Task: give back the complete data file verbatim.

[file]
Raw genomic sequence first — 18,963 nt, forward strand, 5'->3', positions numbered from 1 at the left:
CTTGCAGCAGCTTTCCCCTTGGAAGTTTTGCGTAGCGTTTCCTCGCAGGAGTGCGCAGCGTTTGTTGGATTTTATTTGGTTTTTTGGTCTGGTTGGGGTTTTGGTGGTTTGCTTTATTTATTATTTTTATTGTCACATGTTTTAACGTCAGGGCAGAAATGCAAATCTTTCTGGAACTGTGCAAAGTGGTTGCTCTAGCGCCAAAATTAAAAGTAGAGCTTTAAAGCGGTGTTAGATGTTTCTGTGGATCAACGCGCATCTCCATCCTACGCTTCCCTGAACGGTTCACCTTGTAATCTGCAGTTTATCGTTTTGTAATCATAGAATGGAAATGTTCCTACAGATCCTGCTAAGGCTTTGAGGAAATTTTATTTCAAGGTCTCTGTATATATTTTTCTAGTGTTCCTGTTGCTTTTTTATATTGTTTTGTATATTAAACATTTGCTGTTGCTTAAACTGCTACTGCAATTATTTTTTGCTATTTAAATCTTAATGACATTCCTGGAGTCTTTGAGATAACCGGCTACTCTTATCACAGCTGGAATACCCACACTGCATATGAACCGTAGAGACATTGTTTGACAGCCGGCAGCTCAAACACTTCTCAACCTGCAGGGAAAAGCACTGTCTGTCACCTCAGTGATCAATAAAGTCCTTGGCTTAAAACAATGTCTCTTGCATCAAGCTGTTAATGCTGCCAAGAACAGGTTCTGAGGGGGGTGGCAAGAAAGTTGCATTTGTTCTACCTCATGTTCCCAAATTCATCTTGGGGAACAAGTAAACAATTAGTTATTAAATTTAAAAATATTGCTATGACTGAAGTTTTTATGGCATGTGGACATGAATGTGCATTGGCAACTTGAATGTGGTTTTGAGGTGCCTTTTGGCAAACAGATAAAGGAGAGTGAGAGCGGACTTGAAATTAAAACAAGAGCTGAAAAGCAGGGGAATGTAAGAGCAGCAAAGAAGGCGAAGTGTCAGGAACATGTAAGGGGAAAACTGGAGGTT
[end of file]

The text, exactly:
Raw genomic sequence first — 18,963 nt, forward strand, 5'->3', positions numbered from 1 at the left:
CTTGCAGCAGCTTTCCCCTTGGAAGTTTTGCGTAGCGTTTCCTCGCAGGAGTGCGCAGCGTTTGTTGGATTTTATTTGGTTTTTTGGTCTGGTTGGGGTTTTGGTGGTTTGCTTTATTTATTATTTTTATTGTCACATGTTTTAACGTCAGGGCAGAAATGCAAATCTTTCTGGAACTGTGCAAAGTGGTTGCTCTAGCGCCAAAATTAAAAGTAGAGCTTTAAAGCGGTGTTAGATGTTTCTGTGGATCAACGCGCATCTCCATCCTACGCTTCCCTGAACGGTTCACCTTGTAATCTGCAGTTTATCGTTTTGTAATCATAGAATGGAAATGTTCCTACAGATCCTGCTAAGGCTTTGAGGAAATTTTATTTCAAGGTCTCTGTATATATTTTTCTAGTGTTCCTGTTGCTTTTTTATATTGTTTTGTATATTAAACATTTGCTGTTGCTTAAACTGCTACTGCAATTATTTTTTGCTATTTAAATCTTAATGACATTCCTGGAGTCTTTGAGATAACCGGCTACTCTTATCACAGCTGGAATACCCACACTGCATATGAACCGTAGAGACATTGTTTGACAGCCGGCAGCTCAAACACTTCTCAACCTGCAGGGAAAAGCACTGTCTGTCACCTCAGTGATCAATAAAGTCCTTGGCTTAAAACAATGTCTCTTGCATCAAGCTGTTAATGCTGCCAAGAACAGGTTCTGAGGGGGGTGGCAAGAAAGTTGCATTTGTTCTACCTCATGTTCCCAAATTCATCTTGGGGAACAAGTAAACAATTAGTTATTAAATTTAAAAATATTGCTATGACTGAAGTTTTTATGGCATGTGGACATGAATGTGCATTGGCAACTTGAATGTGGTTTTGAGGTGCCTTTTGGCAAACAGATAAAGGAGAGTGAGAGCGGACTTGAAATTAAAACAAGAGCTGAAAAGCAGGGGAATGTAAGAGCAGCAAAGAAGGCGAAGTGTCAGGAACATGTAAGGGGAAAACTGGAGGTT